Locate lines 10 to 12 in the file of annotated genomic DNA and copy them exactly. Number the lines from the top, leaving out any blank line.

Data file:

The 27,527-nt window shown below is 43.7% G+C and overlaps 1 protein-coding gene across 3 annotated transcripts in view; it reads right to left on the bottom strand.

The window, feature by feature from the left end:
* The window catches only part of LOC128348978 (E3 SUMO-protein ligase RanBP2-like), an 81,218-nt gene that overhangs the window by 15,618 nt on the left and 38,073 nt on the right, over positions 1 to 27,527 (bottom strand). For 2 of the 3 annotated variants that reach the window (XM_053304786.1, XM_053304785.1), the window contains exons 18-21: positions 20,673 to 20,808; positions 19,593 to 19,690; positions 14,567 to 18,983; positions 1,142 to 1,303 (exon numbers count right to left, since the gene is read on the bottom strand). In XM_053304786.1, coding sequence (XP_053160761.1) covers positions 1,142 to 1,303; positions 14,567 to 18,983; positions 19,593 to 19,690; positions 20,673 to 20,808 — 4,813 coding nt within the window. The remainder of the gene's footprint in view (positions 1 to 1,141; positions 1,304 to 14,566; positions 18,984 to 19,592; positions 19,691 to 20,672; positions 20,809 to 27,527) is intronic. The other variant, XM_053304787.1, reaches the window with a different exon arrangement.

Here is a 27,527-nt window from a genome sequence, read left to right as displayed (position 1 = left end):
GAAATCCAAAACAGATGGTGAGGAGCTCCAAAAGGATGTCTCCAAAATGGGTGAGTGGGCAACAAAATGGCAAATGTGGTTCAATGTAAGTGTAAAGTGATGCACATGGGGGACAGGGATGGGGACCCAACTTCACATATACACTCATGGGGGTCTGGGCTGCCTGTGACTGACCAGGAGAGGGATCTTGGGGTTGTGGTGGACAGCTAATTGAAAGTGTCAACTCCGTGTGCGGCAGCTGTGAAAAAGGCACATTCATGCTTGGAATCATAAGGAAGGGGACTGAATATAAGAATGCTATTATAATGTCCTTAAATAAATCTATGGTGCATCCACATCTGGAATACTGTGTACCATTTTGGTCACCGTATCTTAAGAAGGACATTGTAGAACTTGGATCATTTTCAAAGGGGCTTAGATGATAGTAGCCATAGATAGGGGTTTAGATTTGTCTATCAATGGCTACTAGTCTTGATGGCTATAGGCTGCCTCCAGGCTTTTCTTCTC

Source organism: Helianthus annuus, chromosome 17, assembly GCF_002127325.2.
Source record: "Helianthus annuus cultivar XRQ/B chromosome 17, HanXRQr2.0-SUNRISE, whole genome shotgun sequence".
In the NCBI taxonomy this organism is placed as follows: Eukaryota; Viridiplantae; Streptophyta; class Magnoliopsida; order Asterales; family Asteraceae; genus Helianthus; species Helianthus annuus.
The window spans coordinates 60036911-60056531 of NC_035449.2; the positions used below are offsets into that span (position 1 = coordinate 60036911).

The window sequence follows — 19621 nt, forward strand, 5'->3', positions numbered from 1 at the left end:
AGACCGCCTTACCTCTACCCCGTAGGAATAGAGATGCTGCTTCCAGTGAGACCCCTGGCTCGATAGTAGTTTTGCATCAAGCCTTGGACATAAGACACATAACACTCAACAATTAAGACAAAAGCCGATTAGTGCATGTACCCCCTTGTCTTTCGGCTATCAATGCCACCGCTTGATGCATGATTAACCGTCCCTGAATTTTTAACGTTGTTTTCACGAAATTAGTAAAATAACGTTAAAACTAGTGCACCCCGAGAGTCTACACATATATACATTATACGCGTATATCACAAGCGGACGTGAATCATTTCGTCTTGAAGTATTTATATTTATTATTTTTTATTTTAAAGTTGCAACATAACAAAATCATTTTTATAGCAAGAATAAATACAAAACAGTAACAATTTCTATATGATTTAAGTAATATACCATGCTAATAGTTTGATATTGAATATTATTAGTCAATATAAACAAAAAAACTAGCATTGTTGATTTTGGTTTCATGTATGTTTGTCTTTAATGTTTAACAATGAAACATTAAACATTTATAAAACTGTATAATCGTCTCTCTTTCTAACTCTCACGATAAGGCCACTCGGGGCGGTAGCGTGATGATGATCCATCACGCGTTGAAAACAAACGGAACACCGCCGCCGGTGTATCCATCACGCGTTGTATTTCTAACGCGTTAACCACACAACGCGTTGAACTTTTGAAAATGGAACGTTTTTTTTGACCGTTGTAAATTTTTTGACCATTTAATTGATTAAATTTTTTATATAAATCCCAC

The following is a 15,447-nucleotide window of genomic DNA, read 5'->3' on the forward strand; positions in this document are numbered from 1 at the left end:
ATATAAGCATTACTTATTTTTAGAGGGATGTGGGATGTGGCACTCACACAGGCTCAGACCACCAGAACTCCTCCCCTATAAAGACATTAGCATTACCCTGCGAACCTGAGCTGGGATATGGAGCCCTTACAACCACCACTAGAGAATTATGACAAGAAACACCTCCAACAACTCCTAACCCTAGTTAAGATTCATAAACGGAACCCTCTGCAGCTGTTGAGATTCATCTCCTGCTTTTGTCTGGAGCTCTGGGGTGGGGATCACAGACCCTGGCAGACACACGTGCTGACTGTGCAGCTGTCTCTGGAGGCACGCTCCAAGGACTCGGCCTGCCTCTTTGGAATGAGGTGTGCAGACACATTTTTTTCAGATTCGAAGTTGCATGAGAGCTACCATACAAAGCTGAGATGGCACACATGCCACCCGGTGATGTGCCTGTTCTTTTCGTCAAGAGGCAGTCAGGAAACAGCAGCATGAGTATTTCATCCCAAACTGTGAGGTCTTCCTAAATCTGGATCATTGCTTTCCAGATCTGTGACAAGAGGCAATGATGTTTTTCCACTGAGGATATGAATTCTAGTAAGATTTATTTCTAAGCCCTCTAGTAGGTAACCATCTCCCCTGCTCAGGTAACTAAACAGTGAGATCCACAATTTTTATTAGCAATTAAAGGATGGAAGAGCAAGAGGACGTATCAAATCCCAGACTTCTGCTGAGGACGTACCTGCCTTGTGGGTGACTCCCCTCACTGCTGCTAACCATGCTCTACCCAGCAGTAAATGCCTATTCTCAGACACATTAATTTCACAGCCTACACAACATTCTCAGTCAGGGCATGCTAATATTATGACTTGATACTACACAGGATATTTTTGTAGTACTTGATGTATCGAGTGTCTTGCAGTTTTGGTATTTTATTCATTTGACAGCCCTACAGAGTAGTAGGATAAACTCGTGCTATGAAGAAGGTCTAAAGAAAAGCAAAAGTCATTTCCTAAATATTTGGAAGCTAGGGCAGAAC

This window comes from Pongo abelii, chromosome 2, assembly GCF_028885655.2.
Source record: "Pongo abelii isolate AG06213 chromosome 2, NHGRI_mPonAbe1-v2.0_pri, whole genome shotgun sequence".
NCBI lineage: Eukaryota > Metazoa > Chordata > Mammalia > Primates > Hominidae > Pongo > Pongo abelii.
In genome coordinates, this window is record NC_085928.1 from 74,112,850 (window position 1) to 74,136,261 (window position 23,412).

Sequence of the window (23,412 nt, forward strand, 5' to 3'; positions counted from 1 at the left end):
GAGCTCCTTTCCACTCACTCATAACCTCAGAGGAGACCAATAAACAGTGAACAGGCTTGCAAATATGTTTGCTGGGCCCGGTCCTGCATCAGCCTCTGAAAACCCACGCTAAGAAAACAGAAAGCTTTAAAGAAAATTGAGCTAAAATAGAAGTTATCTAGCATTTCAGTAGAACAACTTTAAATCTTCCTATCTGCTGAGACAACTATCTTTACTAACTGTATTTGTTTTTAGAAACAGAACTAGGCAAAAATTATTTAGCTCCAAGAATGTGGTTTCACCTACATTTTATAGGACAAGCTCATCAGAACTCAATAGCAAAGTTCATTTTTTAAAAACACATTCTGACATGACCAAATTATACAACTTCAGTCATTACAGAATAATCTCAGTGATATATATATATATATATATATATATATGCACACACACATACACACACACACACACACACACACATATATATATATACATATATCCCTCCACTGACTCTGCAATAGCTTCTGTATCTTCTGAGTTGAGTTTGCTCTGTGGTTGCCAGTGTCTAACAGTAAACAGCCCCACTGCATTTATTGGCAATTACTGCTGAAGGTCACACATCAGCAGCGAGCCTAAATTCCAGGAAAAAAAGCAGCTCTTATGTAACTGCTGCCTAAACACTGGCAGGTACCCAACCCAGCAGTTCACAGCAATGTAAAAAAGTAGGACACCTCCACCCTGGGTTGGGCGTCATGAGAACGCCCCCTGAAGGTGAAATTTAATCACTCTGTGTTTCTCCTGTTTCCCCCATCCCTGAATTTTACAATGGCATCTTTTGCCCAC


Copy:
The window sequence follows — 19621 nt, forward strand, 5'->3', positions numbered from 1 at the left end:
AGACCGCCTTACCTCTACCCCGTAGGAATAGAGATGCTGCTTCCAGTGAGACCCCTGGCTCGATAGTAGTTTTGCATCAAGCCTTGGACATAAGACACATAACACTCAACAATTAAGACAAAAGCCGATTAGTGCATGTACCCCCTTGTCTTTCGGCTATCAATGCCACCGCTTGATGCATGATTAACCGTCCCTGAATTTTTAACGTTGTTTTCACGAAATTAGTAAAATAACGTTAAAACTAGTGCACCCCGAGAGTCTACACATATATACATTATACGCGTATATCACAAGCGGACGTGAATCATTTCGTCTTGAAGTATTTATATTTATTATTTTTTATTTTAAAGTTGCAACATAACAAAATCATTTTTATAGCAAGAATAAATACAAAACAGTAACAATTTCTATATGATTTAAGTAATATACCATGCTAATAGTTTGATATTGAATATTATTAGTCAATATAAACAAAAAAACTAGCATTGTTGATTTTGGTTTCATGTATGTTTGTCTTTAATGTTTAACAATGAAACATTAAACATTTATAAAACTGTATAATCGTCTCTCTTTCTAACTCTCACGATAAGGCCACTCGGGGCGGTAGCGTGATGATGATCCATCACGCGTTGAAAACAAACGGAACACCGCCGCCGGTGTATCCATCACGCGTTGTATTTCTAACGCGTTAACCACACAACGCGTTGAACTTTTGAAAATGGAACGTTTTTTTTGACCGTTGTAAATTTTTTGACCATTTAATTGATTAAATTTTTTATATAAATCCCAC

The following is a 15,447-nucleotide window of genomic DNA, read 5'->3' on the forward strand; positions in this document are numbered from 1 at the left end: